George Springer, Outfielder, Houston Astros
2014 season (Minors): 16 G, 55 AB, .345 BA, 3 HR, 9 RBI, 6 SB, 1.107 OPS
2014 season (Majors): 78 G, 295 AB, .231 BA, 20 HR, 51 RBI, 5 SB, .804 OPS
Joining the 40-40 club (40 homers and 40 steals in a single season) has always been a rare feat, evidenced by the fact that it’s been accomplished just four times in baseball history. With the overall decrease in power and steals in baseball the past few years, it could be quite some time before anyone ever joins one of baseball’s most exclusive clubs. But if you were to make a list of baseball’s top candidates to even have a shot at reaching the milestone, Astros outfielder George Springer would be at or near the top.
While 40-40 may be a dream, a healthy Springer could join the less exclusive 30-30 club somewhat easily. The Astros’ first-round Draft pick in 2011 first became a household name after his first full season in the Minors in ‘12 when he hit 24 homers and stole 32 bases. But the baseball world really got excited the following year when he put together an absolutely unbelievable Minor League season splitting time between Double-A and Triple-A. In 135 games, Springer had a .303/.411/.600 slash line with 37 homers, 45 steals and 108 RBIs.
After the Astros waited a few days into the season to delay his service clock, Springer made his big league debut on April 16 last season. After getting off to a slow start, he hit his stride in May, going on an absolute tear with 10 homers and 25 RBIs in 26 games that month. While he slowed down a bit, he was a steady enough hitter into July before a lingering quad injury reached the point where his season ended abruptly.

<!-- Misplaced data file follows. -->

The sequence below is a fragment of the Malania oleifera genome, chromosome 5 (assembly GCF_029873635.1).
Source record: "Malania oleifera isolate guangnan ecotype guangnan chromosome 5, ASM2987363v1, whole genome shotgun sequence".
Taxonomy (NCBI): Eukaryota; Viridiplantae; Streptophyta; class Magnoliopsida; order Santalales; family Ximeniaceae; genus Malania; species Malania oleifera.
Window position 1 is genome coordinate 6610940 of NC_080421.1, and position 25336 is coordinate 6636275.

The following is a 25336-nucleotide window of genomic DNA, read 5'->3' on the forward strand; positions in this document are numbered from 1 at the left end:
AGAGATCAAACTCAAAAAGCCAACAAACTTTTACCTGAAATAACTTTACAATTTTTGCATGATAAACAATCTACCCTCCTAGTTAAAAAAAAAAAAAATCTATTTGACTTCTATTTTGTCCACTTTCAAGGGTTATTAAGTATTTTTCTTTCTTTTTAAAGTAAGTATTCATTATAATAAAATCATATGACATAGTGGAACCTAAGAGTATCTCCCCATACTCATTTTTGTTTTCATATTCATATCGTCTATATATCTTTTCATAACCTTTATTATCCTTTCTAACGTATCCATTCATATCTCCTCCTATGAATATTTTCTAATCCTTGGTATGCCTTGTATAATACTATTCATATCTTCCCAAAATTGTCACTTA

While he played into July, Springer later admitted the left quad was bothering him for weeks before he and the Astros eventually decided he could no longer play — which was an explanation for his lack of speed all season (five steals on just seven tries).
Now healthy, Springer is coming off a solid spring in which he hit three homers and stole two bases. If not hitting No. 3 in the lineup, Springer will often hit No. 2 behind one of the best leadoff hitters in the game, Jose Altuve. Either way, he’ll see runners on base often, and with more protection with major home-run threats Evan Gattis and Chris Carter behind him, pitchers can’t just pitch around Springer.
For a young hitter, Springer is pretty patient at the plate, and he posted a .336 OBP despite hitting .231 last year. While projection systems have to be at least somewhat on the conservative side with a 25-year-old coming off an injury, the overall consensus is still in the 25-30 homer range with 15-plus steals. While a 30-30 year may be pushing it, it’s certainly not out of the question. If the quad is fine, Springer’s ready to become the superstar he is expected to be.